WASHINGTON, D.C. – A study and report that once pointed toward evidence that sleeping pills can increase the risk of Alzheimer’s now appears to have slipped the collective consciousness of the scientific and medical professions, as well as the pill-taking public in general. Recent random polls taken of the population at large have turned up almost zero recollection that the report ever existed.
“You’re kidding!” scoffed Annabelle Clearmont, who admitted to being 26 when she was asked for a comment about the study while she was having a prescription filled for temazepam at her local pharmacy. “I’ve never heard that; and besides I need these little darlings to be able to get to sleep. Can’t think how my life would be without them.”
Sleeping pills, which are rarely called by that name anymore, are a class of drugs whose main function is to put people to sleep by doing a nasty little number on their brain functions. The pills are usually referred to now by quasi-medical terms such as hypnotics or soporifics to elevate them in status and their users in social self-importance, or, euphemistically as sleep aids or mild sedatives to give them the mistaken perception of benignity.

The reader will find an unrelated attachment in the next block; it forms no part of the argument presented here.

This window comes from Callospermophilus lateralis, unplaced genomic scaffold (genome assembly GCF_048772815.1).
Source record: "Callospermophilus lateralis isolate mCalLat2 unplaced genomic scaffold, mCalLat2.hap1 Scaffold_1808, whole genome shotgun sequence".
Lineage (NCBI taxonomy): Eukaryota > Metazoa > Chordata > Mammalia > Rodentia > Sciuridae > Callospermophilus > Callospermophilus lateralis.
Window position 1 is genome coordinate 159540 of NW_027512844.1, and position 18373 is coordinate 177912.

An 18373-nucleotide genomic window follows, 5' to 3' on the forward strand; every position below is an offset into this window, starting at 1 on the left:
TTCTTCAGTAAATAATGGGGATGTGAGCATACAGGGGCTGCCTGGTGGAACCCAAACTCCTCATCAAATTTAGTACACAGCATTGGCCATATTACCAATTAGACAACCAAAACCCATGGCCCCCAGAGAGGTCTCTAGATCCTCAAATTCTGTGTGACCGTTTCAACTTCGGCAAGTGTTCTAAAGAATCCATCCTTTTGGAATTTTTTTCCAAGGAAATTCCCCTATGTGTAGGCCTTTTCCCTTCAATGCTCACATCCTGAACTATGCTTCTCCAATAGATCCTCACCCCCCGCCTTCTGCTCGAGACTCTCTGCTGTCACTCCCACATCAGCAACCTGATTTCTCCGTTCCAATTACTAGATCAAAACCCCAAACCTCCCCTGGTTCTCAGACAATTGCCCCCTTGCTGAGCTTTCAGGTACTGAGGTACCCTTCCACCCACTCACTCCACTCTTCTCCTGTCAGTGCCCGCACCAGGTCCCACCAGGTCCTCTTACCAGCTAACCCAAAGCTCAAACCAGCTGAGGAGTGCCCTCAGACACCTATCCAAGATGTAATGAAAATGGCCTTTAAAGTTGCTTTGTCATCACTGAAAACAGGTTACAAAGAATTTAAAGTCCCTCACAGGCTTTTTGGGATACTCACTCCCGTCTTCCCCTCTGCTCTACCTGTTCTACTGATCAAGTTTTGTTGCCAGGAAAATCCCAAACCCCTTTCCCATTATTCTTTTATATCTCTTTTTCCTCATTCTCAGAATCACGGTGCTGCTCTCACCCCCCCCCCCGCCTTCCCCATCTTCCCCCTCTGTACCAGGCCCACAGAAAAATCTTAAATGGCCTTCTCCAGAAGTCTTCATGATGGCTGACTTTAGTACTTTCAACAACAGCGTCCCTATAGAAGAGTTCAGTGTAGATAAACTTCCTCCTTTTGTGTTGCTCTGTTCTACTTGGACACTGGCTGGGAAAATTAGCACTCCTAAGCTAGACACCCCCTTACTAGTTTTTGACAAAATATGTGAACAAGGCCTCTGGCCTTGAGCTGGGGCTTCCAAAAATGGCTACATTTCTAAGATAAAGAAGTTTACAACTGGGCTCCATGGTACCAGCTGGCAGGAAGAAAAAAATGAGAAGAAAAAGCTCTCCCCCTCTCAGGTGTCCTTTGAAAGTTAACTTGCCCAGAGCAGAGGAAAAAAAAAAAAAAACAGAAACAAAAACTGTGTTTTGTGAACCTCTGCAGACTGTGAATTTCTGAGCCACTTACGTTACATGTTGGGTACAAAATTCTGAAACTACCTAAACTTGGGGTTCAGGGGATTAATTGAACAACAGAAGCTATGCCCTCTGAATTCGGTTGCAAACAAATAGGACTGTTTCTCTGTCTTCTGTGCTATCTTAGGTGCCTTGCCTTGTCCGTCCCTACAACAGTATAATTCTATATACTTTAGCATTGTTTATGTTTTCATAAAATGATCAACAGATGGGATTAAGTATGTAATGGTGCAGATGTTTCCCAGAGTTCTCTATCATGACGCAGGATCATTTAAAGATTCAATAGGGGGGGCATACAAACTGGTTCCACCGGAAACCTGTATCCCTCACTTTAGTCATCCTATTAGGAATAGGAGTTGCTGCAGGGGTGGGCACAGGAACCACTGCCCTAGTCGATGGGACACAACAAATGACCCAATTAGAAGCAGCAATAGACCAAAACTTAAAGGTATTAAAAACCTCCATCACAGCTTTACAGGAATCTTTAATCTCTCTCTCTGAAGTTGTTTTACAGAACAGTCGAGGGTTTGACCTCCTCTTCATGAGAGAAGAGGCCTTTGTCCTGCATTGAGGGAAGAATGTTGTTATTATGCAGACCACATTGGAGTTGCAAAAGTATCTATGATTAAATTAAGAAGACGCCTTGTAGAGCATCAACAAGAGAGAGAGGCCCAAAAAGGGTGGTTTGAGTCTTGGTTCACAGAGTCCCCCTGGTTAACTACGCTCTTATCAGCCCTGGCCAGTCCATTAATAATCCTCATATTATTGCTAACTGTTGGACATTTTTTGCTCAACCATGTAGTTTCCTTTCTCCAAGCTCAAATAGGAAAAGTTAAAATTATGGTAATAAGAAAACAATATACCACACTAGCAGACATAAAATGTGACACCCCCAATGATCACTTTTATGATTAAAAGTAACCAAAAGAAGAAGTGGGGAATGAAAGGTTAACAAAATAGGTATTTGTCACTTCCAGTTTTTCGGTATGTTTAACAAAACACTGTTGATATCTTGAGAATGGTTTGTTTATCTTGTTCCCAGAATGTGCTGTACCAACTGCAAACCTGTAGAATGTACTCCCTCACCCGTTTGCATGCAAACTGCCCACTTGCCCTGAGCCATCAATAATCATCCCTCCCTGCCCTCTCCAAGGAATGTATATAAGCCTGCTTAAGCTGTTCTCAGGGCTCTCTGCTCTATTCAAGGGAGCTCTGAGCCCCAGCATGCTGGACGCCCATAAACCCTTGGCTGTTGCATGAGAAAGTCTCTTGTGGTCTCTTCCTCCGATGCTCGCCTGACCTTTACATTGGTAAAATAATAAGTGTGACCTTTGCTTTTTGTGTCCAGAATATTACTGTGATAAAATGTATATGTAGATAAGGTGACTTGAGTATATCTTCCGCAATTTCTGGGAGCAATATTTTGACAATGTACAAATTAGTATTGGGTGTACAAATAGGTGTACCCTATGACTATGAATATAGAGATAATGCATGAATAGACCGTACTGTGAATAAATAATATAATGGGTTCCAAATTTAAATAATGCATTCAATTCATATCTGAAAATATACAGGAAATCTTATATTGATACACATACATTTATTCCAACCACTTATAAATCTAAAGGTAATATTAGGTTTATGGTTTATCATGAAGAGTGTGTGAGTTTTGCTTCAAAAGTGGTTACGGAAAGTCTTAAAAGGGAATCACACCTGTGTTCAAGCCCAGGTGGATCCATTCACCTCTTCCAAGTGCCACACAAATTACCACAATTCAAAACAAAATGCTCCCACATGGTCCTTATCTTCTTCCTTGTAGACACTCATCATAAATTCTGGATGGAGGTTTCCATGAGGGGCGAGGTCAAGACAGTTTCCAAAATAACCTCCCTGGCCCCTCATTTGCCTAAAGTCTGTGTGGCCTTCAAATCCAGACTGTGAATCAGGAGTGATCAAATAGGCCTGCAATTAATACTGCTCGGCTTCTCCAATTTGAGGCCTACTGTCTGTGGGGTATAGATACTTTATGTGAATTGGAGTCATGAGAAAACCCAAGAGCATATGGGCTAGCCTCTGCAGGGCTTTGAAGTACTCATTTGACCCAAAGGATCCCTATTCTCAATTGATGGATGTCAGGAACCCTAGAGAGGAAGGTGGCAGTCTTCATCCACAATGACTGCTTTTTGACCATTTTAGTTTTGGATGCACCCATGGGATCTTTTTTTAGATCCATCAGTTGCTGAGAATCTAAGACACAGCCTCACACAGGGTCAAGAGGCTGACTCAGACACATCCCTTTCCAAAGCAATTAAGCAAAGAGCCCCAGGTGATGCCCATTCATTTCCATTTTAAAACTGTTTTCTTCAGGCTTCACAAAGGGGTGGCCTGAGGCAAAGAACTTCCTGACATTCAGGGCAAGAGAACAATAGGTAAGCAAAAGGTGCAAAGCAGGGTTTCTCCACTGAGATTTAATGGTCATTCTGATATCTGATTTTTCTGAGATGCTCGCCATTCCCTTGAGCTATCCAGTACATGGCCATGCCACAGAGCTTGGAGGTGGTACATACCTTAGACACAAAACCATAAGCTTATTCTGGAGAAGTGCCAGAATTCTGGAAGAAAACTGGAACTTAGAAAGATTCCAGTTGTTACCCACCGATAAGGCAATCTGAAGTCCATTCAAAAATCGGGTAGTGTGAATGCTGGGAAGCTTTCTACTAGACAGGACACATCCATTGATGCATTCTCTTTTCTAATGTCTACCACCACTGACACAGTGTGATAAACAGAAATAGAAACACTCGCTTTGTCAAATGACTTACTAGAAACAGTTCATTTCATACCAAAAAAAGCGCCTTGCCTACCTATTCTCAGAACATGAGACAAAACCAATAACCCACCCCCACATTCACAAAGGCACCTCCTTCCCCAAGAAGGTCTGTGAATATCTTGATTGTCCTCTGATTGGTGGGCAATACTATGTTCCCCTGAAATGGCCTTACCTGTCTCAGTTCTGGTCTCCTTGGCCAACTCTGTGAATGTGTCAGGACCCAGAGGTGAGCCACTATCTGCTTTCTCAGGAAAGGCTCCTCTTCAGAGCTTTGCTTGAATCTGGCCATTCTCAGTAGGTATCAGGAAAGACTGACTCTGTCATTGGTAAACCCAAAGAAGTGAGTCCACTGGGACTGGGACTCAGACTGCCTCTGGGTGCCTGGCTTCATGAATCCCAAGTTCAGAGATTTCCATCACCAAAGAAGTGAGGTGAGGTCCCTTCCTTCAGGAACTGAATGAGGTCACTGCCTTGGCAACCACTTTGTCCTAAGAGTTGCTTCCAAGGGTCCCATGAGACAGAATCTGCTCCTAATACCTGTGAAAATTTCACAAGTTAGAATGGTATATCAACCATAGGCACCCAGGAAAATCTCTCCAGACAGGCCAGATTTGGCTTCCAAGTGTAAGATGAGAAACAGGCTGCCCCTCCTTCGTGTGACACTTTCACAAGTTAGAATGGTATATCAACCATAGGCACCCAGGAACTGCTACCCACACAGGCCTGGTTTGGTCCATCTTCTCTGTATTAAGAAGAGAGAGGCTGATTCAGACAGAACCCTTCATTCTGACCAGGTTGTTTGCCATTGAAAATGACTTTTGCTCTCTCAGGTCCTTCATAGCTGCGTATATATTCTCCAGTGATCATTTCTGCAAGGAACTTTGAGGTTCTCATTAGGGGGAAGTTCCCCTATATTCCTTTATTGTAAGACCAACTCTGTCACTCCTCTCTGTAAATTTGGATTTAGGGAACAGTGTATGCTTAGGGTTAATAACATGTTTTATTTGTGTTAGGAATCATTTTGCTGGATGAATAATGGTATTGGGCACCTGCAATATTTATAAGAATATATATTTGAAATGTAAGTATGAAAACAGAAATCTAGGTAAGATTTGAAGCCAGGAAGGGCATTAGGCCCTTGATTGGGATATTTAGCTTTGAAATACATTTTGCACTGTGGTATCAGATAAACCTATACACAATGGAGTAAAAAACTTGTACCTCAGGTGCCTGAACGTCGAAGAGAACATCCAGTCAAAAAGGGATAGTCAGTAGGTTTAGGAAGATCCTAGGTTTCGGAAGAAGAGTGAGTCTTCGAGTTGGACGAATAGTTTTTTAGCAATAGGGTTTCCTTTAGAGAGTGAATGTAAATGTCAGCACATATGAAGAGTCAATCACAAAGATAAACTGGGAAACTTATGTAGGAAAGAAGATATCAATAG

The results of the study, (which, ironically, has seemingly disappeared from public memory) of more than 3000 people indicated that the risk of dementia and Alzheimer’s for people taking sleeping pills was increased by more than 50% (dementia) and 60% (Alzheimer’s), compared with non-users.
As with smokers however, who live in denial right up until the time they get lung cancer and die from it, sleeping pill users are also quick to find ready rationalization to pop hypnotics.
When asked for comment about the possible harm to brain functions for people taking sleeping pills, Ryan Cernian, who said he was “on the right side of twenty-eight” and was filling a prescription for oxybutynin stated, “Sure, I had heard about it (the study), but I’m not worried because it was done on really old people.” Source: FNT Staff
Photo credit: Original images at: The Guardian , Polymer Solutions , The New Old Age